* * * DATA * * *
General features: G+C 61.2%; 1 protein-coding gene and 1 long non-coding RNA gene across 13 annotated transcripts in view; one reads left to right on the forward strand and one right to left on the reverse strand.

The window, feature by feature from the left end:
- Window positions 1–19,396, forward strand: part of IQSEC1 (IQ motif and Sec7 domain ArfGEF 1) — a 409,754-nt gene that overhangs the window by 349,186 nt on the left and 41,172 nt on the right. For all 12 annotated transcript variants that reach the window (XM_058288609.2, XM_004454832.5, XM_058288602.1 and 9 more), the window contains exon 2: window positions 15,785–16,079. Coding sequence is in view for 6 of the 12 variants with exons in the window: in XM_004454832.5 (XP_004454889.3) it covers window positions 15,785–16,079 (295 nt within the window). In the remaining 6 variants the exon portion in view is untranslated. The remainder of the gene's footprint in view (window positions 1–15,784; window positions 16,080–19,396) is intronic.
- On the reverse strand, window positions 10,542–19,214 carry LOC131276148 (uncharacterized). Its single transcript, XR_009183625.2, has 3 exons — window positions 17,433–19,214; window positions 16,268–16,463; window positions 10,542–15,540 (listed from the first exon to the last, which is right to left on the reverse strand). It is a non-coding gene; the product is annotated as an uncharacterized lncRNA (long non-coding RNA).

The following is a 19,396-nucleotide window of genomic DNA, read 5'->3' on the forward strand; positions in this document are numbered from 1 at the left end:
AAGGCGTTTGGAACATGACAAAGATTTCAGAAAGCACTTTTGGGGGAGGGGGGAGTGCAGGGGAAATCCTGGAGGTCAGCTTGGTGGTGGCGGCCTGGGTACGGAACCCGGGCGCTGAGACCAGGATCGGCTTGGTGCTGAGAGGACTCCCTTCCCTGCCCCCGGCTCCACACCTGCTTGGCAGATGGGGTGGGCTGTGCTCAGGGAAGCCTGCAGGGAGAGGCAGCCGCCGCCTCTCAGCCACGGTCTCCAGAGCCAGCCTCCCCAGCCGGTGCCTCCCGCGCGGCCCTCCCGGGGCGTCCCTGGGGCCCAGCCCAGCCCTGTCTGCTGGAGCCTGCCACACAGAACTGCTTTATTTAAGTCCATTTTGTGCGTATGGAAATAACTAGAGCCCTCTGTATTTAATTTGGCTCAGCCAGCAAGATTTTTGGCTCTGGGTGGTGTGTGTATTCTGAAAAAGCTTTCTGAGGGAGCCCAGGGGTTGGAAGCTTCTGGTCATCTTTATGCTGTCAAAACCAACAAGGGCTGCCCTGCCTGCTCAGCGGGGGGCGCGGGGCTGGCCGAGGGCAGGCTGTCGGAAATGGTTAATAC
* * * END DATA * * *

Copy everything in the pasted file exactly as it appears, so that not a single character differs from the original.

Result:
General features: G+C 61.2%; 1 protein-coding gene and 1 long non-coding RNA gene across 13 annotated transcripts in view; one reads left to right on the forward strand and one right to left on the reverse strand.

The window, feature by feature from the left end:
- Window positions 1–19,396, forward strand: part of IQSEC1 (IQ motif and Sec7 domain ArfGEF 1) — a 409,754-nt gene that overhangs the window by 349,186 nt on the left and 41,172 nt on the right. For all 12 annotated transcript variants that reach the window (XM_058288609.2, XM_004454832.5, XM_058288602.1 and 9 more), the window contains exon 2: window positions 15,785–16,079. Coding sequence is in view for 6 of the 12 variants with exons in the window: in XM_004454832.5 (XP_004454889.3) it covers window positions 15,785–16,079 (295 nt within the window). In the remaining 6 variants the exon portion in view is untranslated. The remainder of the gene's footprint in view (window positions 1–15,784; window positions 16,080–19,396) is intronic.
- On the reverse strand, window positions 10,542–19,214 carry LOC131276148 (uncharacterized). Its single transcript, XR_009183625.2, has 3 exons — window positions 17,433–19,214; window positions 16,268–16,463; window positions 10,542–15,540 (listed from the first exon to the last, which is right to left on the reverse strand). It is a non-coding gene; the product is annotated as an uncharacterized lncRNA (long non-coding RNA).

The following is a 19,396-nucleotide window of genomic DNA, read 5'->3' on the forward strand; positions in this document are numbered from 1 at the left end:
AAGGCGTTTGGAACATGACAAAGATTTCAGAAAGCACTTTTGGGGGAGGGGGGAGTGCAGGGGAAATCCTGGAGGTCAGCTTGGTGGTGGCGGCCTGGGTACGGAACCCGGGCGCTGAGACCAGGATCGGCTTGGTGCTGAGAGGACTCCCTTCCCTGCCCCCGGCTCCACACCTGCTTGGCAGATGGGGTGGGCTGTGCTCAGGGAAGCCTGCAGGGAGAGGCAGCCGCCGCCTCTCAGCCACGGTCTCCAGAGCCAGCCTCCCCAGCCGGTGCCTCCCGCGCGGCCCTCCCGGGGCGTCCCTGGGGCCCAGCCCAGCCCTGTCTGCTGGAGCCTGCCACACAGAACTGCTTTATTTAAGTCCATTTTGTGCGTATGGAAATAACTAGAGCCCTCTGTATTTAATTTGGCTCAGCCAGCAAGATTTTTGGCTCTGGGTGGTGTGTGTATTCTGAAAAAGCTTTCTGAGGGAGCCCAGGGGTTGGAAGCTTCTGGTCATCTTTATGCTGTCAAAACCAACAAGGGCTGCCCTGCCTGCTCAGCGGGGGGCGCGGGGCTGGCCGAGGGCAGGCTGTCGGAAATGGTTAATAC